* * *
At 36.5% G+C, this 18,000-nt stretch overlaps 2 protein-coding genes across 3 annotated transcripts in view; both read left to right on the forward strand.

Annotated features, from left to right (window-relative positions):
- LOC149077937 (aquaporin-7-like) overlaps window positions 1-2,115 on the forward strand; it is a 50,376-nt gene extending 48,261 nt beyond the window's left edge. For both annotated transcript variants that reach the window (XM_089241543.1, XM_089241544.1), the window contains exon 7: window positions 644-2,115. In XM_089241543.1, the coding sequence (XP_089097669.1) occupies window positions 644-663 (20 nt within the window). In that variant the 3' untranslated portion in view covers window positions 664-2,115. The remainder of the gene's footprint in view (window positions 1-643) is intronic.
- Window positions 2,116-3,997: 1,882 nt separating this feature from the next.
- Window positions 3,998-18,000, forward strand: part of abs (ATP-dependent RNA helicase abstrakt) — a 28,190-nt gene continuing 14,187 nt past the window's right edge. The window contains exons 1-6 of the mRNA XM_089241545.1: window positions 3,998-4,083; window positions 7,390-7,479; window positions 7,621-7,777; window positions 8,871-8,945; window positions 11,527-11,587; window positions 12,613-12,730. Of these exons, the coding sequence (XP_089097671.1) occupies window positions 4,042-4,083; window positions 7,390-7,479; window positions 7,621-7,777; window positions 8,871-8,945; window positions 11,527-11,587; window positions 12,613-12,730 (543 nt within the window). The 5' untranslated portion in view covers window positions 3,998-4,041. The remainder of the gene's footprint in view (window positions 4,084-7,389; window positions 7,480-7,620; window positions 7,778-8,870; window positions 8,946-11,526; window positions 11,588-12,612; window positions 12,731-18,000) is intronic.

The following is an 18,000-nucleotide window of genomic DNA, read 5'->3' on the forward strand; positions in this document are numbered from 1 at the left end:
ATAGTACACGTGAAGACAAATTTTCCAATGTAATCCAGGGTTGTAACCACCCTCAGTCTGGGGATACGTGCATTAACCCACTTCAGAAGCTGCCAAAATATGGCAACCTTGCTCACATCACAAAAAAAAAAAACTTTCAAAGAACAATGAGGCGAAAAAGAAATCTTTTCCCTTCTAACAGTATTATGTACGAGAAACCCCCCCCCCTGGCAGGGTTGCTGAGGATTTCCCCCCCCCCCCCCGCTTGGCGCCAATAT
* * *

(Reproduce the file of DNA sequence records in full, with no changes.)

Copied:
At 36.5% G+C, this 18,000-nt stretch overlaps 2 protein-coding genes across 3 annotated transcripts in view; both read left to right on the forward strand.

Annotated features, from left to right (window-relative positions):
- LOC149077937 (aquaporin-7-like) overlaps window positions 1-2,115 on the forward strand; it is a 50,376-nt gene extending 48,261 nt beyond the window's left edge. For both annotated transcript variants that reach the window (XM_089241543.1, XM_089241544.1), the window contains exon 7: window positions 644-2,115. In XM_089241543.1, the coding sequence (XP_089097669.1) occupies window positions 644-663 (20 nt within the window). In that variant the 3' untranslated portion in view covers window positions 664-2,115. The remainder of the gene's footprint in view (window positions 1-643) is intronic.
- Window positions 2,116-3,997: 1,882 nt separating this feature from the next.
- Window positions 3,998-18,000, forward strand: part of abs (ATP-dependent RNA helicase abstrakt) — a 28,190-nt gene continuing 14,187 nt past the window's right edge. The window contains exons 1-6 of the mRNA XM_089241545.1: window positions 3,998-4,083; window positions 7,390-7,479; window positions 7,621-7,777; window positions 8,871-8,945; window positions 11,527-11,587; window positions 12,613-12,730. Of these exons, the coding sequence (XP_089097671.1) occupies window positions 4,042-4,083; window positions 7,390-7,479; window positions 7,621-7,777; window positions 8,871-8,945; window positions 11,527-11,587; window positions 12,613-12,730 (543 nt within the window). The 5' untranslated portion in view covers window positions 3,998-4,041. The remainder of the gene's footprint in view (window positions 4,084-7,389; window positions 7,480-7,620; window positions 7,778-8,870; window positions 8,946-11,526; window positions 11,588-12,612; window positions 12,731-18,000) is intronic.

The following is an 18,000-nucleotide window of genomic DNA, read 5'->3' on the forward strand; positions in this document are numbered from 1 at the left end:
ATAGTACACGTGAAGACAAATTTTCCAATGTAATCCAGGGTTGTAACCACCCTCAGTCTGGGGATACGTGCATTAACCCACTTCAGAAGCTGCCAAAATATGGCAACCTTGCTCACATCACAAAAAAAAAAAACTTTCAAAGAACAATGAGGCGAAAAAGAAATCTTTTCCCTTCTAACAGTATTATGTACGAGAAACCCCCCCCCCTGGCAGGGTTGCTGAGGATTTCCCCCCCCCCCCCCGCTTGGCGCCAATAT